Home Affairs speeds up ID process as elections loom but people are still frustrated

South Africa - Cape Town - 20 November 2022 - Stock - Cape Town Home Affairs Office. Photographer: Armand Hough. African News Agency (ANA)

South Africa - Cape Town - 20 November 2022 - Stock - Cape Town Home Affairs Office. Photographer: Armand Hough. African News Agency (ANA)

Published Apr 29, 2024


With just a few weeks to go until the 2024 elections, the Department of Home Affairs has publicized the nation's identification document (ID) process.

The department acknowledges the critical role of voter identification in facilitating participation and ensuring electoral fairness.

Delays and inefficiencies at Home Affairs have historically impeded the democratic right to vote, particularly affecting those in rural areas.

In November 2023, Home Affairs Minister Aaron Motsoaledi attributed the lengthy queues at Home Affairs offices to system failures within the State Information Technology Agency (SITA) system.

He announced that measures were being implemented to enhance productivity at Home Affairs. Among these initiatives are new virtual interactive self-service machines to be deployed across all nine provinces, which, however, will only be available for re-issuing IDs.

Additionally, an online system for scheduling appointments has been introduced.

Several procedures have been established to expedite the ID process, including the Branch Appointment Booking System (BABS), accessible via the Department of Home Affairs website, and a collection service system for applying and re-issuing IDs.

The department has also extended its office hours to include Saturdays for ID collections ahead of the elections.

Many individuals who have faced bureaucratic hurdles in obtaining necessary documents have praised this initiative.

The changes have markedly improved the situation, with some citizens expressing relief and gratitude for the newfound efficiency.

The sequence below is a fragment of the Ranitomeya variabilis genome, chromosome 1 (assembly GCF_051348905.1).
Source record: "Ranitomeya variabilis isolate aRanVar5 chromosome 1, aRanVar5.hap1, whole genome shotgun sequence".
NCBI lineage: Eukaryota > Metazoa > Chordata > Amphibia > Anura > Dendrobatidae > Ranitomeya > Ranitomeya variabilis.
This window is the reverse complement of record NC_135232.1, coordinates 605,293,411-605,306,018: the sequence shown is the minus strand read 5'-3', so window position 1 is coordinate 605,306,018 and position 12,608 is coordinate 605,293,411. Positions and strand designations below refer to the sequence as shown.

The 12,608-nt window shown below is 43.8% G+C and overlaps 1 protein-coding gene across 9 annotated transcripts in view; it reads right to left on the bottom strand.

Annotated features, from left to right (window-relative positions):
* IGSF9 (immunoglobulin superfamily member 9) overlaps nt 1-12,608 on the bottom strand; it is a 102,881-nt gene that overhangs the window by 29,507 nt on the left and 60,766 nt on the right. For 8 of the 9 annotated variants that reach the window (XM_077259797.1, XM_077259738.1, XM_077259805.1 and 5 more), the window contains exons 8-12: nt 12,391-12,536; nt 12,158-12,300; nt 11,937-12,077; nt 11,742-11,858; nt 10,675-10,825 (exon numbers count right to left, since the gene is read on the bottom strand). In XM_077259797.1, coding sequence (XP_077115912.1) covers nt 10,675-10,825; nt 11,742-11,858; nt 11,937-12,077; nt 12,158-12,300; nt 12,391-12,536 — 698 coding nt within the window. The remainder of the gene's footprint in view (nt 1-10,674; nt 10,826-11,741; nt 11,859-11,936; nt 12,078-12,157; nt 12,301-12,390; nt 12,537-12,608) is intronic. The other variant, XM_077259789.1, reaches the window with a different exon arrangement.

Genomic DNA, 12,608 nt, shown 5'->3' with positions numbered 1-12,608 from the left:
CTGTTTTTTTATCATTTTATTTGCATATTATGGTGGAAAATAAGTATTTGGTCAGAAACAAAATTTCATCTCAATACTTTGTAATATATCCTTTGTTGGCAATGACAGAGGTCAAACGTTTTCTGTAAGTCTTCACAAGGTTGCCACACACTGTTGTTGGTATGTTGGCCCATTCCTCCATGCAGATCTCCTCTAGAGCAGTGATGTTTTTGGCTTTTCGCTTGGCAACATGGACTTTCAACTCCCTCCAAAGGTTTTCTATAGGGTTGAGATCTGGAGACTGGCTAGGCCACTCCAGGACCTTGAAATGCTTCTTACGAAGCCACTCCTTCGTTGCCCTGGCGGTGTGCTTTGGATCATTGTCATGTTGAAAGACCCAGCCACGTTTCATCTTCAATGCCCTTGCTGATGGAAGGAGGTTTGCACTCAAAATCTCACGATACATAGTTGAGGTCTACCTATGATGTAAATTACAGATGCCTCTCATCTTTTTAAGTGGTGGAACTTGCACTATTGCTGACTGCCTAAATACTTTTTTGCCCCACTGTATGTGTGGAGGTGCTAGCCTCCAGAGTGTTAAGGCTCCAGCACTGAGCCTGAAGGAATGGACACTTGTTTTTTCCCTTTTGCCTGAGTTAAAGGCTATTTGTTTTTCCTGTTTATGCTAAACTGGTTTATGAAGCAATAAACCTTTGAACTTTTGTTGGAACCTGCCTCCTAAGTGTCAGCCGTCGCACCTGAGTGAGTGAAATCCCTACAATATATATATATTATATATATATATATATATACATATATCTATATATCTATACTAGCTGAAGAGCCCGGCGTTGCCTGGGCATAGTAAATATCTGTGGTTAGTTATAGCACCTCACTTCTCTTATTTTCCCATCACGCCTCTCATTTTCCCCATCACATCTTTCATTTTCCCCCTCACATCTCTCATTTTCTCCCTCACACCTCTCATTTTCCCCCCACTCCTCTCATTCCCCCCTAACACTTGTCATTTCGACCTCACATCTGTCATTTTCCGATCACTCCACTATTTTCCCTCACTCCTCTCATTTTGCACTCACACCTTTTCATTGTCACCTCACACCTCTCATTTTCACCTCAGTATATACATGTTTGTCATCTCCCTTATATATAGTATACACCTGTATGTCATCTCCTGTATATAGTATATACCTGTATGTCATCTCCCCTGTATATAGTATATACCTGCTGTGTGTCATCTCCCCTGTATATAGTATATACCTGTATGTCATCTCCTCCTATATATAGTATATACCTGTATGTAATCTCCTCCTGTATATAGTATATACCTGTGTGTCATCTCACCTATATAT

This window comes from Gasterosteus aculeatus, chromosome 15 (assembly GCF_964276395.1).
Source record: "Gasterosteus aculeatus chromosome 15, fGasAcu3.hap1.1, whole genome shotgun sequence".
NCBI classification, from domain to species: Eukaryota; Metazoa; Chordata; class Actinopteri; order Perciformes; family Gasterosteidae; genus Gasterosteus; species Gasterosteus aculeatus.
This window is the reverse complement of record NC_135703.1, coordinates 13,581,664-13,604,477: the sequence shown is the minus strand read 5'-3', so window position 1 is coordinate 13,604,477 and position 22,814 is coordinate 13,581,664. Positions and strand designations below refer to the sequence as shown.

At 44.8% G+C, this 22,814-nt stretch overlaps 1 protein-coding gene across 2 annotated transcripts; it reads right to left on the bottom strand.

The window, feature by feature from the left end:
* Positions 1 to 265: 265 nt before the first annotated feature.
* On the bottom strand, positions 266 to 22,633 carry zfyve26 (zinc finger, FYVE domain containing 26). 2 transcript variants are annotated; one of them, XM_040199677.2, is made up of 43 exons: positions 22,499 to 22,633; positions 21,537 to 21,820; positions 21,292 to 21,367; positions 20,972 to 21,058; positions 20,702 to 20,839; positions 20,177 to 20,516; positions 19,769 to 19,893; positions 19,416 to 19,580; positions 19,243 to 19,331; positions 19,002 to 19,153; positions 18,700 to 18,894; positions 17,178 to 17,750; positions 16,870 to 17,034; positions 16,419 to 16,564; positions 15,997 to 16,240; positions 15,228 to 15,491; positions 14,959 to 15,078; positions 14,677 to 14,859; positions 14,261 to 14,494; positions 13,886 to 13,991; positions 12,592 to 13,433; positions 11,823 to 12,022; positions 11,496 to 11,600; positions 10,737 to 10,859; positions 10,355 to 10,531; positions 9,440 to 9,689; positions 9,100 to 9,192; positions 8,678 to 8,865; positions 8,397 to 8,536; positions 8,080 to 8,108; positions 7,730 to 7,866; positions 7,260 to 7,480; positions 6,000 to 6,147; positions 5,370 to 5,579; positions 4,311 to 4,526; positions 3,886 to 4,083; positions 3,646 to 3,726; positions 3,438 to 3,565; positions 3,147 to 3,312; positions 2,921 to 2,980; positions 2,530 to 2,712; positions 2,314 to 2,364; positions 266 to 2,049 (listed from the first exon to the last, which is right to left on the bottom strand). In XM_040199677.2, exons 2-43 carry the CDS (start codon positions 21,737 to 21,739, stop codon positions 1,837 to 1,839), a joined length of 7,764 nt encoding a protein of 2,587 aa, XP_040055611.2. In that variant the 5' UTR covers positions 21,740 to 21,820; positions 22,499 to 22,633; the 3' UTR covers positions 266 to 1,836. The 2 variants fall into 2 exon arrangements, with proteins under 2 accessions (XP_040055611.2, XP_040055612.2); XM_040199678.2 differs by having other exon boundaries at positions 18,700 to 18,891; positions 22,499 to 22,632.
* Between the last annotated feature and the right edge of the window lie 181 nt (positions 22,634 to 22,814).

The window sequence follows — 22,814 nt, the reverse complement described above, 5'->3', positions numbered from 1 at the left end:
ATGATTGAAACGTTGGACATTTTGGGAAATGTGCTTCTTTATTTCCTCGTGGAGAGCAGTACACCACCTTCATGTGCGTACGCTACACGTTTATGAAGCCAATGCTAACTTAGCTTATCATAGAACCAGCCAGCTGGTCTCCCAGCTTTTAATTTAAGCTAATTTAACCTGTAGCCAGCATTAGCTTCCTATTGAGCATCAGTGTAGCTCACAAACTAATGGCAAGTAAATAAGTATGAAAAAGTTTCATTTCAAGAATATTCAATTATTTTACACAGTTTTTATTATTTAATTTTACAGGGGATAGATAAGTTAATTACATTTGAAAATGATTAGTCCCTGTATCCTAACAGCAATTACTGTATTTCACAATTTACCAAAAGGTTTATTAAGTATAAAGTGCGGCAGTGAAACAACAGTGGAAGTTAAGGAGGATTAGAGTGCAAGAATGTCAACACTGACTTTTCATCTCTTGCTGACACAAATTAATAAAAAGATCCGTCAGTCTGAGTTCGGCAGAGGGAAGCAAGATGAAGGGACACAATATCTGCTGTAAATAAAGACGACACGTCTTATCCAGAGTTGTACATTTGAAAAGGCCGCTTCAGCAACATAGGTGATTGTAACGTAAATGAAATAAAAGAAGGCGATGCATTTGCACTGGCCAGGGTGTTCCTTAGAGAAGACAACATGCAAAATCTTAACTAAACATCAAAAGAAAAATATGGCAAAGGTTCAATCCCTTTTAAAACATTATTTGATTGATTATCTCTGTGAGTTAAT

Mzwakhe Khumalo, a resident of Umlazi, shared his experience: "I have been trying to update my ID for months. I was concerned that I would not be able to vote as the elections draw near. With this announcement, I'll finally be able to contribute to determining our nation's future," said Khumalo.

The accelerated ID process has enhanced accessibility and convenience in urban areas, where long lines and administrative delays were once common. "Before the recent changes, I used to dread going to Home Affairs, but now everything proceeds much more smoothly," said Siphesihle Madlala, a student at DUT.

"I can now focus on researching the candidates and making an informed decision."

However, some locals remain sceptical.

Thandiwe Ngwenya from the Durban CBD expressed her frustration: "I missed a crucial interview because I could not receive my documents in time due to long queues and system outages. I was asked to return the next day. Delays like these have a significant impact on many people's lives. We need improvement and accountability."

Echoing this sentiment, Snenhlanhla Zuma, a resident of Davenport, commented, "I had to wait hours just to apply for a new ID. It's not acceptable, especially with the elections approaching. The government must ensure that Home Affairs services are effective and accessible to everyone."

Despite these challenges, there is a recognition of progress. "I have noticed improvements in service delivery at Home Affairs," said Zuma. "While it is essential to push for further reforms to address recurring issues, we must also acknowledge the progress made."

The public is calling for firm commitments to enhance productivity, reduce waiting times, and ensure fair access to essential documents.

IOL Elections